Tiamn No. 2, from Augut,connects cel
_via Charlotte only for all poits North viaRih
-moud, and via Danville and Lynchburg. This
Train runs daily. - -
- Train No.4 frm Augusta, connects cely via
SColumbia and Wilmingo for allponsIot
Svia Richmond, all Ri. And vaPortsmouh
Swith ByLn,and Old Dominion Steamers fo t
-New Yr, Mody, Wednesdays, Saturdays.
This Train runs dal.
Train No. 1, from Charot,connects closely a
-from Northern -o'nts with al Lines at Augusta.
This Train runs dal.
Train No.3, from Columbia,. connects cely
from Northern points via Wilmington, withal
Lines at Augst. This frain runs d'il
JAS. ANDERSON Gene~ Sup't
A. PorE, Gen. Passenger aniTicket Agent.
Atlanta and Richmnond Air Line
The olloingPassenger Schedule will be
Soperated on and after Monday, Oct. 19th, 1874
,7 Run by Atlanta Time.
.GOING NORTH-EEPEEss TRAIN.
Leave Atlanta.................... 5.p m
Leave Seneca C1y...............11.51 p m
Leave Greenville..... ........2.128a m
- Leave Spartanburg. ... ............... 4.06 a m
Arrive at Charlotte.................... 8.11 am m
GOING soUTE--EXPREEss TEA2W.
YLeave Charlotte. ...................6.12 a m.
Leave Spartanburg..................10.51 a
Leave Greenville...........................12.38 p m
Leave Seneca.City............... ..8 p m
Arrive at Atlanta..................-9.13 p m
B. Y. SAGE, Eng. & Sup't.
" SPARTANBURO & UNION RALl ROAD,
n The following Passenge Schedule will be ope
s rated on and aIter Sunday, November 1st, 1874:
DOWN TRAIN. UP TRAIN.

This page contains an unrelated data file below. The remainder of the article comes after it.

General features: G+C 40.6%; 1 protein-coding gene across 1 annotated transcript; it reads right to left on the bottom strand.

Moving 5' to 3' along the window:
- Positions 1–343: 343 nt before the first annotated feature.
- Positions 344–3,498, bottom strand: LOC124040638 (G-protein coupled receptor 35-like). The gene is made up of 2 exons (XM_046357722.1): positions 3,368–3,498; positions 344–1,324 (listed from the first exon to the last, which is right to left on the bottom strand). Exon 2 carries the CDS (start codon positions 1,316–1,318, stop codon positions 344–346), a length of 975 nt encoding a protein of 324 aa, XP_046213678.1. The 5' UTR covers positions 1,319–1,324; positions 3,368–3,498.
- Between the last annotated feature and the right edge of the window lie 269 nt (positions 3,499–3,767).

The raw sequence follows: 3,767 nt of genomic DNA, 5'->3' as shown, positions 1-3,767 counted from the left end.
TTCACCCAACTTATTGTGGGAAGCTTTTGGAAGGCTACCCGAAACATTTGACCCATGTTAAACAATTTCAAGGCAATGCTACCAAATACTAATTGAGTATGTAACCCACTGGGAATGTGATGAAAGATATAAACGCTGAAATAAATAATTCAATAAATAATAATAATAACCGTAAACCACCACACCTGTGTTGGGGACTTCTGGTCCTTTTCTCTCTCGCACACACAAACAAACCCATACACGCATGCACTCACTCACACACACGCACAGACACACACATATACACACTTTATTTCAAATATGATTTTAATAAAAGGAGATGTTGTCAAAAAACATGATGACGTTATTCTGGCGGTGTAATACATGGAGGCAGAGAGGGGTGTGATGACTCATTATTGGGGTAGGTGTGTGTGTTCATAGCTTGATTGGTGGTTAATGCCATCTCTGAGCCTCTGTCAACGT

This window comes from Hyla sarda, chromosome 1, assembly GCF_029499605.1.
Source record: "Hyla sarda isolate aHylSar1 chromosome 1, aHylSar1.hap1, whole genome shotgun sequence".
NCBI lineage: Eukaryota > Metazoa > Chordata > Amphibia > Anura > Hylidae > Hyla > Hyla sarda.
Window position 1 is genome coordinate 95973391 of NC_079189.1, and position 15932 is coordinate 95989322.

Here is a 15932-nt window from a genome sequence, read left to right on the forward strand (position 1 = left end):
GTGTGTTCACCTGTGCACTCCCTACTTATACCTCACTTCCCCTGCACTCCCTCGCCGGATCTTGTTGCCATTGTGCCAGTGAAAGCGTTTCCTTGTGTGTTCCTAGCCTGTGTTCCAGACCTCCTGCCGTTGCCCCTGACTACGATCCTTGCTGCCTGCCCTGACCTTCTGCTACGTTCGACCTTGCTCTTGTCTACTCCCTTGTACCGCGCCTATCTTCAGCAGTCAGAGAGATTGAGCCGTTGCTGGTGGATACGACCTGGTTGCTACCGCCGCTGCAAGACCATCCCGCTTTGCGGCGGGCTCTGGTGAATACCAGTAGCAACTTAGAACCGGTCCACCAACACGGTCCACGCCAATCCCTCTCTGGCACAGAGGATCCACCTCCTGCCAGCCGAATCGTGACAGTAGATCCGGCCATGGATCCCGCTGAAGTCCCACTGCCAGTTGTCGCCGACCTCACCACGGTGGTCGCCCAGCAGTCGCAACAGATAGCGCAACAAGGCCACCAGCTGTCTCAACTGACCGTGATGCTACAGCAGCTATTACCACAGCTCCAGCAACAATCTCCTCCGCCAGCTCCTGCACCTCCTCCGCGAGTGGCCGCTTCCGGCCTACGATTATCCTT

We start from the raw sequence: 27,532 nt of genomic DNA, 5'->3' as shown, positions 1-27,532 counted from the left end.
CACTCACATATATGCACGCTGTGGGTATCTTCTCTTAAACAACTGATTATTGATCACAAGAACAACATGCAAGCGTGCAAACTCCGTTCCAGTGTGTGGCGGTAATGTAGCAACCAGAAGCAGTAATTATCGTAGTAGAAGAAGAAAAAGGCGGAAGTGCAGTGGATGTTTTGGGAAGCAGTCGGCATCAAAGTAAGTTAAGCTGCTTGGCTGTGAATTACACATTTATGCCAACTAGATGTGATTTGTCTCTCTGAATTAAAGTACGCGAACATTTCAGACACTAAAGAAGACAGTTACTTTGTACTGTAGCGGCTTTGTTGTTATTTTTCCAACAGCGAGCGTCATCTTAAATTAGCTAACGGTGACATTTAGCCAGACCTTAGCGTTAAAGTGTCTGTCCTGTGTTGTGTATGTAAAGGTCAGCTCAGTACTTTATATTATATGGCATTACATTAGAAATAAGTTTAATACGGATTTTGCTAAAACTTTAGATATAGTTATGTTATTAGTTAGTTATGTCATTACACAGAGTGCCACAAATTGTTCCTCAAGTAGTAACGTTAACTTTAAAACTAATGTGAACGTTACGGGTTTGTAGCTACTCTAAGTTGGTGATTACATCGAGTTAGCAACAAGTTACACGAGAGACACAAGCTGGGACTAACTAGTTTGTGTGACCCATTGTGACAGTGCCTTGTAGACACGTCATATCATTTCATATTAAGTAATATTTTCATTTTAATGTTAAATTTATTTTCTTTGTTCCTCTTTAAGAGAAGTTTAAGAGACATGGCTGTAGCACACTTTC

IgArrive. Leave. Arrive. Leave. I
Sp rg....r 6.00 a. mn. 7.46
-Pac01et......... 6.50 7.00 6M 5 TOS0
Jonesville.... 7.82 7.40 6.10 6.20
Unionville......8.20 8.45 500 5380
e Santuc......... 9.23 9.30 4.15 4.28
Fish Dam....... 9.58 10.05 3.85 3.46
Sh<on........10.19 10.25 8.07 3.15
Lyles' Ford......... 10.45 10.50 2.40 2.47
Strohers........1110 11.20 2.10 2.20
IAlston........12.20 p. mn. 1.00
, W. W. DAVIES. Superintendent.
e The completion of the TEXAS AND PA.
CIFIC RAILROAD enables the KENNESAW
RoUTE, Via Western & Atlantic R. R., to(
offer the only all rail route from Georgia
and the Carolinas to all points in Texas.
- On and after September 1st, through si
coaches leave Atlanta daily for Memphis, S
LI Little Rock and Texarkana, Texas,-without
change, connecting there with through cars P
for Houston ad all points in Texas-.
.* Think of ONE Change of cars between
SAtlanta, Ga., and Houston, Texas. hE
g- Rates reduced by the opening of
.this route from $5 to $16! !
Full information can be obtained uponr
application to ALBERT B. WRENN, South-r
eastern Ag't., Nashville, Chattanooga & St.
.Louis R. R., Atlanta, 0. E. SARGENT,
Southeastern .Ag't., L & G. S. R. R., Atlan- ha
-ta, or to B. W. WRENN, c
-Gen'l Pass'r & Ticket Ag't., of
Sep. 23, 38-ti. Atlanta, Ga. to
THOMPSON & JONES, ra
- -- ~1~ - ~I ~4.....
te Fourteenth Volume Began with Z=3y,
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nd the Churcl.. O - -
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Jan. 27, 4-tf.
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Scientific and Literary Notes.